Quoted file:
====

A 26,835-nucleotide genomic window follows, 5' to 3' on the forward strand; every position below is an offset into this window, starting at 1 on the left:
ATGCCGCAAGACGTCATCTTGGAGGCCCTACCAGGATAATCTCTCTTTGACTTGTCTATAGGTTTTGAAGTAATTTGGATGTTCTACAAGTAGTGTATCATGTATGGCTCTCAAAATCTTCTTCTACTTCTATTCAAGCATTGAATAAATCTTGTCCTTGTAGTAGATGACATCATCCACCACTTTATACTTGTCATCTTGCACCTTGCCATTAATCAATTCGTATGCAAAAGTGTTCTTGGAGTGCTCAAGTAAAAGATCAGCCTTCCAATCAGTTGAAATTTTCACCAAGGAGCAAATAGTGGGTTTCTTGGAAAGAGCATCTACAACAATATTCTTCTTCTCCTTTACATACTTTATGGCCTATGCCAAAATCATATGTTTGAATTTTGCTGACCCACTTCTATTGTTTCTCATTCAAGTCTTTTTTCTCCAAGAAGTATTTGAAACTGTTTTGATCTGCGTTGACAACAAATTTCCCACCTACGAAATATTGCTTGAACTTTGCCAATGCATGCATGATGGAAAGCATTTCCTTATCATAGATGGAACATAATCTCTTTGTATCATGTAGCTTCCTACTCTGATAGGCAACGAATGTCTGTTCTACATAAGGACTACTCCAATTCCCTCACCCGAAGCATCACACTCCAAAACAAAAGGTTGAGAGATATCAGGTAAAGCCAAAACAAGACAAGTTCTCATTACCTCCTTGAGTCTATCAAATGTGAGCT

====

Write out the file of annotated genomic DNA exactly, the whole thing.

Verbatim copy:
A 26,835-nucleotide genomic window follows, 5' to 3' on the forward strand; every position below is an offset into this window, starting at 1 on the left:
ATGCCGCAAGACGTCATCTTGGAGGCCCTACCAGGATAATCTCTCTTTGACTTGTCTATAGGTTTTGAAGTAATTTGGATGTTCTACAAGTAGTGTATCATGTATGGCTCTCAAAATCTTCTTCTACTTCTATTCAAGCATTGAATAAATCTTGTCCTTGTAGTAGATGACATCATCCACCACTTTATACTTGTCATCTTGCACCTTGCCATTAATCAATTCGTATGCAAAAGTGTTCTTGGAGTGCTCAAGTAAAAGATCAGCCTTCCAATCAGTTGAAATTTTCACCAAGGAGCAAATAGTGGGTTTCTTGGAAAGAGCATCTACAACAATATTCTTCTTCTCCTTTACATACTTTATGGCCTATGCCAAAATCATATGTTTGAATTTTGCTGACCCACTTCTATTGTTTCTCATTCAAGTCTTTTTTCTCCAAGAAGTATTTGAAACTGTTTTGATCTGCGTTGACAACAAATTTCCCACCTACGAAATATTGCTTGAACTTTGCCAATGCATGCATGATGGAAAGCATTTCCTTATCATAGATGGAACATAATCTCTTTGTATCATGTAGCTTCCTACTCTGATAGGCAACGAATGTCTGTTCTACATAAGGACTACTCCAATTCCCTCACCCGAAGCATCACACTCCAAAACAAAAGGTTGAGAGATATCAGGTAAAGCCAAAACAAGACAAGTTCTCATTACCTCCTTGAGTCTATCAAATGTGAGCT